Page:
By October of last year, the nonprofit was feeding people six times a month.
"The need was so great and people were so hungry," Vanderheyden said.
On the heels of its first anniversary, Forever Fed has already surpassed the number of meals it will serve this year.
By the end of 2010, the organization served about 4,000 meals. So far this year, it has served about 6,000 meals.
Vanderheyden said she's expecting to serve between 12,000 and 15,000 meals this year.
Forever Fed is a mobile food ministry that serves nutritious meals to needy families.
Volunteers prepare food at its kitchen at The Edge Connection near Kennesaw State University and use a 14-foot box truck to take the food into impoverished neighborhoods.
The operation mostly sets up in church parking lots, but also serves neighborhoods in Woodstock and Canton.
The "well-rounded" meals include a protein, fresh produce and a healthy dessert, Vanderheyden said.
When she started her operations, Vanderheyden did not expect to get see the numbers she and her volunteers are seeing.
She said she's "pretty much heartbroken" about what she and volunteers encounter when they go into neighborhoods.
For example, she said children often get excited whenever they are given a fresh apple.
She also said many of the recipients usually don't make eye contact and hang their heads in shame during the first few times.
"There's a huge amount of shame involved in getting a free meal," she said.
The bulk of Forever Fed's clientele are students who receive free or reduced with the Cherokee County School District.
According to district spokesperson Barbara Jacoby, 30.5 percent of its 38,000-plus student body receives free or reduced lunch.
Food insecurity continues to remain on the radar of public health officials.
According to the U.S. Department of Agriculture's Economic Research Service, nearly 16 percent of households with children are deemed "food insure," meaning they had inconsistent access to quality food throughout a given year.
Nearly 50.2 million people in 2009 lived in food insecure households, including 17.2 children.
Vanderheyden said there's so little attention to hunger and food insecurity because those who are suffering tend to be "marginalized."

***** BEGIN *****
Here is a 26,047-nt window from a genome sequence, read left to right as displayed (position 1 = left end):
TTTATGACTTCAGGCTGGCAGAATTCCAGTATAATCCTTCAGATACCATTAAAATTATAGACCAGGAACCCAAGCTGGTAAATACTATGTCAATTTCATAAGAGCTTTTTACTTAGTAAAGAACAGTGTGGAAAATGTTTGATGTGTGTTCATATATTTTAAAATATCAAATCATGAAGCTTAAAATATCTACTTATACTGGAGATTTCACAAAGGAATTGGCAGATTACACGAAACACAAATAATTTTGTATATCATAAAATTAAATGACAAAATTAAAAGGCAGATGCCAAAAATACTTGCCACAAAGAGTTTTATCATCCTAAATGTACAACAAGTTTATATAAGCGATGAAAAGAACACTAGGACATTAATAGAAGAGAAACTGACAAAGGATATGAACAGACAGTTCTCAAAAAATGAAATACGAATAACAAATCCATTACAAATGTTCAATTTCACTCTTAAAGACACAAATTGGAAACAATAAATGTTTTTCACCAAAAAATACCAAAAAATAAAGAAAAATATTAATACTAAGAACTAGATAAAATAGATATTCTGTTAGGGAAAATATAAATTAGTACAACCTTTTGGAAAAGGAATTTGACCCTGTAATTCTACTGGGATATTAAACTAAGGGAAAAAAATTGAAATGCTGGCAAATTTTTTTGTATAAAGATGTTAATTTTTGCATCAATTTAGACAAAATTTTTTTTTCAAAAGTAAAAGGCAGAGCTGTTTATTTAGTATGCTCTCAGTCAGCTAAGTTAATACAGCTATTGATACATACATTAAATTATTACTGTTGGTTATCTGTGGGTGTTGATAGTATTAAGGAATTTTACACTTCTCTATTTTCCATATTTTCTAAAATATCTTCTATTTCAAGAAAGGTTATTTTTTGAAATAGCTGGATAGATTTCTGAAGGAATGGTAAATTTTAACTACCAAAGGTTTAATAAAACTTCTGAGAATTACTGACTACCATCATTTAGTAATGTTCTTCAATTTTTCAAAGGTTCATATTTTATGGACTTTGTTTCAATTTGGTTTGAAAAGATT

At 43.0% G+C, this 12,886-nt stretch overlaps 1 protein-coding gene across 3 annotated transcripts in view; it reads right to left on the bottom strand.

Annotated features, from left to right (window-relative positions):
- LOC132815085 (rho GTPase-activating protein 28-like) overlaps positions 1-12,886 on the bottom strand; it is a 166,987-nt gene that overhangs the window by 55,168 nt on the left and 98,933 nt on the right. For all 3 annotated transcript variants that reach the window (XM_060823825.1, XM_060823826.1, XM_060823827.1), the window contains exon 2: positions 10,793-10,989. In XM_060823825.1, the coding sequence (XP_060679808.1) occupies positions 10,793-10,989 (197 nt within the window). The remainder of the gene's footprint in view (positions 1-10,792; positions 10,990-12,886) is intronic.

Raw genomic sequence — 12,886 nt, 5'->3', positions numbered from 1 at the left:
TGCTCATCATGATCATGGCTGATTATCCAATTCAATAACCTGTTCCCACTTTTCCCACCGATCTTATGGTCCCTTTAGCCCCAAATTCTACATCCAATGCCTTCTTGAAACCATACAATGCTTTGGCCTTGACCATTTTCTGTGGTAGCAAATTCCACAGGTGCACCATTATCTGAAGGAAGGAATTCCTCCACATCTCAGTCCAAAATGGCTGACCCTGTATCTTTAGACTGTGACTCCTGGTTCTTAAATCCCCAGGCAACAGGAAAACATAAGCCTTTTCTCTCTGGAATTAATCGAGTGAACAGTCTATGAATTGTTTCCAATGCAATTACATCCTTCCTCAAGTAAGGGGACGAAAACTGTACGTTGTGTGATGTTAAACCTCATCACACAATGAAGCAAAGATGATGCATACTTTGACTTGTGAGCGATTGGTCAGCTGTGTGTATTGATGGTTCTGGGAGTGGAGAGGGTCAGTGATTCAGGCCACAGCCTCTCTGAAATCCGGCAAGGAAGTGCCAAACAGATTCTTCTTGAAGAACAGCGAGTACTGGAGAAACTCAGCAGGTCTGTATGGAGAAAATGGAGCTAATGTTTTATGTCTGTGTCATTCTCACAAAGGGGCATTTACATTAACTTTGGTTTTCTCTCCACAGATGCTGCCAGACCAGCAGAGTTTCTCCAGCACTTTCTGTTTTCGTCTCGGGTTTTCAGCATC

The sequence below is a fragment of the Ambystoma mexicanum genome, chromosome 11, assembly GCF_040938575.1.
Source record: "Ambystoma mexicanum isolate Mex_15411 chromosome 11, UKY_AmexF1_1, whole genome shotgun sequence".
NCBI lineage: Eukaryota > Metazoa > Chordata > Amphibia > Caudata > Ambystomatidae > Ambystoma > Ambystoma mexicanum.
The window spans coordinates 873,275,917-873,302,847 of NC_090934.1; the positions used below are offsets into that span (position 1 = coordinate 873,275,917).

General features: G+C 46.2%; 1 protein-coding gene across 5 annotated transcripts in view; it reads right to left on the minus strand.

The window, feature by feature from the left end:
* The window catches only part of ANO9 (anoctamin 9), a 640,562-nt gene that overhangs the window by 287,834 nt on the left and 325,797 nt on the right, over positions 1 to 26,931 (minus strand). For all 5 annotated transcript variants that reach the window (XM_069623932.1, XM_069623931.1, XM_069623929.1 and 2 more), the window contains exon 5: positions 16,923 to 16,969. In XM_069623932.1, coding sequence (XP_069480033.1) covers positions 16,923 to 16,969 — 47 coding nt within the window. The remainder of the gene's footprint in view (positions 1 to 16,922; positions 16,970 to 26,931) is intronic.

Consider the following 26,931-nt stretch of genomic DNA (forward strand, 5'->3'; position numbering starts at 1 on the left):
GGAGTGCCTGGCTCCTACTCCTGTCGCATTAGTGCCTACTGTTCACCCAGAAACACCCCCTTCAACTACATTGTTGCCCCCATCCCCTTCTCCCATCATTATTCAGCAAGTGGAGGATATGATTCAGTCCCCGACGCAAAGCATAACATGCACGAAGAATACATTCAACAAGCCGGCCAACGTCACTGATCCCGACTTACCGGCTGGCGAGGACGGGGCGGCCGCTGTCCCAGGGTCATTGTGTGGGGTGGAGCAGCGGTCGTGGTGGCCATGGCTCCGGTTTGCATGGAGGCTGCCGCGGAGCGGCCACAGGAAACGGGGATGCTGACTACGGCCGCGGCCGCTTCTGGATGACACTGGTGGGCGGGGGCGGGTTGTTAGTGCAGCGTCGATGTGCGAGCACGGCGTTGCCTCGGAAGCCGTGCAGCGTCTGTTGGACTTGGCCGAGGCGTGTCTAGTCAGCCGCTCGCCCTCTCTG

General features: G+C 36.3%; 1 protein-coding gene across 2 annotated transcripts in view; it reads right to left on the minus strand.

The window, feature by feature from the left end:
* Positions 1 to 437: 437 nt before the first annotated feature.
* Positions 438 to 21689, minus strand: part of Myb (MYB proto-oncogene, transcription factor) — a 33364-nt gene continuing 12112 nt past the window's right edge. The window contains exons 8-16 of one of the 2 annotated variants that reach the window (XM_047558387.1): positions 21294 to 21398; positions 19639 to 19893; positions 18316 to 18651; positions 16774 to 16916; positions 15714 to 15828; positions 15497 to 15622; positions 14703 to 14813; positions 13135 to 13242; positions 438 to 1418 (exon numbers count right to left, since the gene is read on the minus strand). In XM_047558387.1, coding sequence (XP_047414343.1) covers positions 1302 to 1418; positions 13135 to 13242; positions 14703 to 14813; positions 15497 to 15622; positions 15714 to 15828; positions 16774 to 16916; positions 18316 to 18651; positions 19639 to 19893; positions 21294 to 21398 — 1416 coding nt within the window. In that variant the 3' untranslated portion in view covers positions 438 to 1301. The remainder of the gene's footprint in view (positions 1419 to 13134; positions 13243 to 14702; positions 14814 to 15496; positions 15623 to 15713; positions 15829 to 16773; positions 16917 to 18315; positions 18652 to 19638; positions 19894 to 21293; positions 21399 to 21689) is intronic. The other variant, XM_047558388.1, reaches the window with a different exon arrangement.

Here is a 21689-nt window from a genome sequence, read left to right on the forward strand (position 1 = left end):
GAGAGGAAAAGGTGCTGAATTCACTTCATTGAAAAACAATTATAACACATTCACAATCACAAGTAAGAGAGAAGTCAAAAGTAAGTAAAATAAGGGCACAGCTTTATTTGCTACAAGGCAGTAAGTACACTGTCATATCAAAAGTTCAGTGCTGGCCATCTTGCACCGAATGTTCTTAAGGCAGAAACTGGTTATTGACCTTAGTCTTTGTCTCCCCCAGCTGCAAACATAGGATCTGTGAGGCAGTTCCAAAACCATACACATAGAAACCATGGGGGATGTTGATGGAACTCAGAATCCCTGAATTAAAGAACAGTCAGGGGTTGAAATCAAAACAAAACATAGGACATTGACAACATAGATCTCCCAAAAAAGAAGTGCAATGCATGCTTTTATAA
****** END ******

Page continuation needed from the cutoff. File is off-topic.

She noted that if many families worked minimum wage jobs, "it's nearly impossible to make it." She said many families have to juggle bills and daycare costs, leaving little money to purchase healthy food.
She also said there's so much "shame" in receiving help that many families avoid getting the help they need.
Forever Fed volunteer Lorraine Rose, who has helped the organization for the past six months, added she's found it "shocking" to see hunger go unmentioned in a county that has numerous nice houses and cars.
"I can't understand that mentality," she said, adding local food pantries should be "bursting at the seams" with food and volunteers.
While she did note many people who are successful are indeed struggling to pay their own bills, she said many people choose to ignore hunger instead of choosing to volunteer their time.
Marie Alexander, ministry director of Kids' Bible Club, said the nonprofit comes as a blessing to many families who already struggle to make ends meet.
Kids' Bible Club is a Woodstock-based ministry for children who don't attend church regularly. About 150 children affiliated with the club get their meals from Forever Fed.
Alexander said organizations like Forever Fed are "really meeting a need in the community" with their operations.
Vanderheyden has lived in Woodstock for about 10 years. She has volunteered her time with MUST Ministries and First Baptist Church of Woodstock.
Vanderheyden, 48, is a retired nurse. She and her husband Bob have three children. They attend Liberty Hill United Methodist Church in Canton.
Vanderheyden said she believes it's her "God given responsibility to see the need and respond to the need" in her efforts with the nonprofit.
She also said she hopes to see more people donate their time and efforts to help Forever Fed bring healthy, nutritious meals to the less fortunate.
"Children don't have a voice," she said. "If there's a hungry child who needs to be fed and if I have to feed 1,000 adults to reach that one child, then I will do that," she said.